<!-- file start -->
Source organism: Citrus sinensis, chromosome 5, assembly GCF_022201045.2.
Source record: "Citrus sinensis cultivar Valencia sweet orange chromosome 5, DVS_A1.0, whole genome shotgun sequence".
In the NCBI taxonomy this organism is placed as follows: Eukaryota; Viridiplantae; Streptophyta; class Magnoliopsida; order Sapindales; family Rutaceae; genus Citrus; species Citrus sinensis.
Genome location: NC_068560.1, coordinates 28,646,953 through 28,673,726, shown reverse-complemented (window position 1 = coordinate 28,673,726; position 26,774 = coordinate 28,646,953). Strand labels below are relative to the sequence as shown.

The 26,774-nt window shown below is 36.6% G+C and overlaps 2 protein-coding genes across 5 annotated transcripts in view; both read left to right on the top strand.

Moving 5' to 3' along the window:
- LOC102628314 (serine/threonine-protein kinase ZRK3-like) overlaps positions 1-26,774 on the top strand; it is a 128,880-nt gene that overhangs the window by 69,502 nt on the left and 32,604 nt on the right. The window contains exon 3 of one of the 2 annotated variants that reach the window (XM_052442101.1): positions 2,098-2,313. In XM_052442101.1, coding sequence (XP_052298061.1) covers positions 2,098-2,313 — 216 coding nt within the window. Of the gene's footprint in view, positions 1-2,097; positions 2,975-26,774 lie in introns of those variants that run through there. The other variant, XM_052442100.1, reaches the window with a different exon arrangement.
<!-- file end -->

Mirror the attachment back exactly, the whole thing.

Source organism: Citrus sinensis, chromosome 5, assembly GCF_022201045.2.
Source record: "Citrus sinensis cultivar Valencia sweet orange chromosome 5, DVS_A1.0, whole genome shotgun sequence".
In the NCBI taxonomy this organism is placed as follows: Eukaryota; Viridiplantae; Streptophyta; class Magnoliopsida; order Sapindales; family Rutaceae; genus Citrus; species Citrus sinensis.
Genome location: NC_068560.1, coordinates 28,646,953 through 28,673,726, shown reverse-complemented (window position 1 = coordinate 28,673,726; position 26,774 = coordinate 28,646,953). Strand labels below are relative to the sequence as shown.

The 26,774-nt window shown below is 36.6% G+C and overlaps 2 protein-coding genes across 5 annotated transcripts in view; both read left to right on the top strand.

Moving 5' to 3' along the window:
- LOC102628314 (serine/threonine-protein kinase ZRK3-like) overlaps positions 1-26,774 on the top strand; it is a 128,880-nt gene that overhangs the window by 69,502 nt on the left and 32,604 nt on the right. The window contains exon 3 of one of the 2 annotated variants that reach the window (XM_052442101.1): positions 2,098-2,313. In XM_052442101.1, coding sequence (XP_052298061.1) covers positions 2,098-2,313 — 216 coding nt within the window. Of the gene's footprint in view, positions 1-2,097; positions 2,975-26,774 lie in introns of those variants that run through there. The other variant, XM_052442100.1, reaches the window with a different exon arrangement.